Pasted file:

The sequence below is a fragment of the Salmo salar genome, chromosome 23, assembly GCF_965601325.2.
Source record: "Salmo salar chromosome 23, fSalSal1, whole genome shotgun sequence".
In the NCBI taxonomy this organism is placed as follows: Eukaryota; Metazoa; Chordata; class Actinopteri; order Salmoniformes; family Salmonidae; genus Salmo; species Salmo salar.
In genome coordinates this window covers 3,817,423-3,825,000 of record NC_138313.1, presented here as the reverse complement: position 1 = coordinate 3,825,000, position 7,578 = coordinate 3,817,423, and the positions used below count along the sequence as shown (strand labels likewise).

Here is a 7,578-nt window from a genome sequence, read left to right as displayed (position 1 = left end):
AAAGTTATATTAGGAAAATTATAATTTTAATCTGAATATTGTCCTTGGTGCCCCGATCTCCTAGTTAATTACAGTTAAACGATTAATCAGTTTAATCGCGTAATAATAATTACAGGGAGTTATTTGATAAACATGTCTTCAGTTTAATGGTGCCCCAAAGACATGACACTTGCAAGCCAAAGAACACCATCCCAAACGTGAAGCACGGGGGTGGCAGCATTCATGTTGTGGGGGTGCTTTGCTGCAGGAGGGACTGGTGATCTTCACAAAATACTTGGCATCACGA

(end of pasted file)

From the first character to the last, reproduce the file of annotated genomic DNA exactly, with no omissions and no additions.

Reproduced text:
The sequence below is a fragment of the Salmo salar genome, chromosome 23, assembly GCF_965601325.2.
Source record: "Salmo salar chromosome 23, fSalSal1, whole genome shotgun sequence".
In the NCBI taxonomy this organism is placed as follows: Eukaryota; Metazoa; Chordata; class Actinopteri; order Salmoniformes; family Salmonidae; genus Salmo; species Salmo salar.
In genome coordinates this window covers 3,817,423-3,825,000 of record NC_138313.1, presented here as the reverse complement: position 1 = coordinate 3,825,000, position 7,578 = coordinate 3,817,423, and the positions used below count along the sequence as shown (strand labels likewise).

Here is a 7,578-nt window from a genome sequence, read left to right as displayed (position 1 = left end):
AAAGTTATATTAGGAAAATTATAATTTTAATCTGAATATTGTCCTTGGTGCCCCGATCTCCTAGTTAATTACAGTTAAACGATTAATCAGTTTAATCGCGTAATAATAATTACAGGGAGTTATTTGATAAACATGTCTTCAGTTTAATGGTGCCCCAAAGACATGACACTTGCAAGCCAAAGAACACCATCCCAAACGTGAAGCACGGGGGTGGCAGCATTCATGTTGTGGGGGTGCTTTGCTGCAGGAGGGACTGGTGATCTTCACAAAATACTTGGCATCACGA